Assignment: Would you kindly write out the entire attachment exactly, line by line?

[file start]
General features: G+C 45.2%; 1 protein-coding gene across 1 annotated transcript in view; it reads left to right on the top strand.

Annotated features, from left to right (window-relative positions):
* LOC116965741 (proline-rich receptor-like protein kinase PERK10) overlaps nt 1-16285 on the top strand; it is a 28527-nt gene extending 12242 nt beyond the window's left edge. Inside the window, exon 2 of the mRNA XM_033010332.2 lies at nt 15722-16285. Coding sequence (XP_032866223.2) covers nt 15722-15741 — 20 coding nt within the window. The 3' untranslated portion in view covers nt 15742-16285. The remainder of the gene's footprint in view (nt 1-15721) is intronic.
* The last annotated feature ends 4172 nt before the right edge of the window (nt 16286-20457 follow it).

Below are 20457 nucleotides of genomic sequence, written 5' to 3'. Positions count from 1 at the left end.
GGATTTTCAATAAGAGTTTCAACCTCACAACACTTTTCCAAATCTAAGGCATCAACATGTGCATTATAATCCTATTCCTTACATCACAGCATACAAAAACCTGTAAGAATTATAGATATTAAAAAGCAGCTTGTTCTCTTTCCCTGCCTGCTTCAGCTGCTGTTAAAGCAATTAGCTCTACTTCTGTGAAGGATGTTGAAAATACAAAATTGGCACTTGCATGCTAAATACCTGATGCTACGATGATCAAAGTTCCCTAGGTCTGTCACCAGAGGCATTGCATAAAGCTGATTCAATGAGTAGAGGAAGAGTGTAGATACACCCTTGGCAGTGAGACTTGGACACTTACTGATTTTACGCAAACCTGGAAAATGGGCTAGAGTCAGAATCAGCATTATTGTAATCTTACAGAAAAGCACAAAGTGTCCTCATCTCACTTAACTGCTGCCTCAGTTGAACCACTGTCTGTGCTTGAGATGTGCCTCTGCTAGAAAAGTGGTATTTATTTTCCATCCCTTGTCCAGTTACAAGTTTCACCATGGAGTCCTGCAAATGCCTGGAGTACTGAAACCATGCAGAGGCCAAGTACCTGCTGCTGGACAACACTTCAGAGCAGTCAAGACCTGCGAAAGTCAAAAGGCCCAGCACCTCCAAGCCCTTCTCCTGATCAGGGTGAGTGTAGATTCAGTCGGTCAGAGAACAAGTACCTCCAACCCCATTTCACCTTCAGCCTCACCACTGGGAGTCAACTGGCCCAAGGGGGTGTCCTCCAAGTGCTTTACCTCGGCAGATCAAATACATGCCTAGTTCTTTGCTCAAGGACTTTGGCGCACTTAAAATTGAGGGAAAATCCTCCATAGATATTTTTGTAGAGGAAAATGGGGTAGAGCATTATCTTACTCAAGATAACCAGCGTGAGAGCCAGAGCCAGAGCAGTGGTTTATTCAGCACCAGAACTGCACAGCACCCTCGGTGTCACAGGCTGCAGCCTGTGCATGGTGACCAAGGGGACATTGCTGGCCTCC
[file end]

General features: G+C 45.2%; 1 protein-coding gene across 1 annotated transcript in view; it reads left to right on the top strand.

Annotated features, from left to right (window-relative positions):
* LOC116965741 (proline-rich receptor-like protein kinase PERK10) overlaps nt 1-16285 on the top strand; it is a 28527-nt gene extending 12242 nt beyond the window's left edge. Inside the window, exon 2 of the mRNA XM_033010332.2 lies at nt 15722-16285. Coding sequence (XP_032866223.2) covers nt 15722-15741 — 20 coding nt within the window. The 3' untranslated portion in view covers nt 15742-16285. The remainder of the gene's footprint in view (nt 1-15721) is intronic.
* The last annotated feature ends 4172 nt before the right edge of the window (nt 16286-20457 follow it).

Below are 20457 nucleotides of genomic sequence, written 5' to 3'. Positions count from 1 at the left end.
GGATTTTCAATAAGAGTTTCAACCTCACAACACTTTTCCAAATCTAAGGCATCAACATGTGCATTATAATCCTATTCCTTACATCACAGCATACAAAAACCTGTAAGAATTATAGATATTAAAAAGCAGCTTGTTCTCTTTCCCTGCCTGCTTCAGCTGCTGTTAAAGCAATTAGCTCTACTTCTGTGAAGGATGTTGAAAATACAAAATTGGCACTTGCATGCTAAATACCTGATGCTACGATGATCAAAGTTCCCTAGGTCTGTCACCAGAGGCATTGCATAAAGCTGATTCAATGAGTAGAGGAAGAGTGTAGATACACCCTTGGCAGTGAGACTTGGACACTTACTGATTTTACGCAAACCTGGAAAATGGGCTAGAGTCAGAATCAGCATTATTGTAATCTTACAGAAAAGCACAAAGTGTCCTCATCTCACTTAACTGCTGCCTCAGTTGAACCACTGTCTGTGCTTGAGATGTGCCTCTGCTAGAAAAGTGGTATTTATTTTCCATCCCTTGTCCAGTTACAAGTTTCACCATGGAGTCCTGCAAATGCCTGGAGTACTGAAACCATGCAGAGGCCAAGTACCTGCTGCTGGACAACACTTCAGAGCAGTCAAGACCTGCGAAAGTCAAAAGGCCCAGCACCTCCAAGCCCTTCTCCTGATCAGGGTGAGTGTAGATTCAGTCGGTCAGAGAACAAGTACCTCCAACCCCATTTCACCTTCAGCCTCACCACTGGGAGTCAACTGGCCCAAGGGGGTGTCCTCCAAGTGCTTTACCTCGGCAGATCAAATACATGCCTAGTTCTTTGCTCAAGGACTTTGGCGCACTTAAAATTGAGGGAAAATCCTCCATAGATATTTTTGTAGAGGAAAATGGGGTAGAGCATTATCTTACTCAAGATAACCAGCGTGAGAGCCAGAGCCAGAGCAGTGGTTTATTCAGCACCAGAACTGCACAGCACCCTCGGTGTCACAGGCTGCAGCCTGTGCATGGTGACCAAGGGGACATTGCTGGCCTCC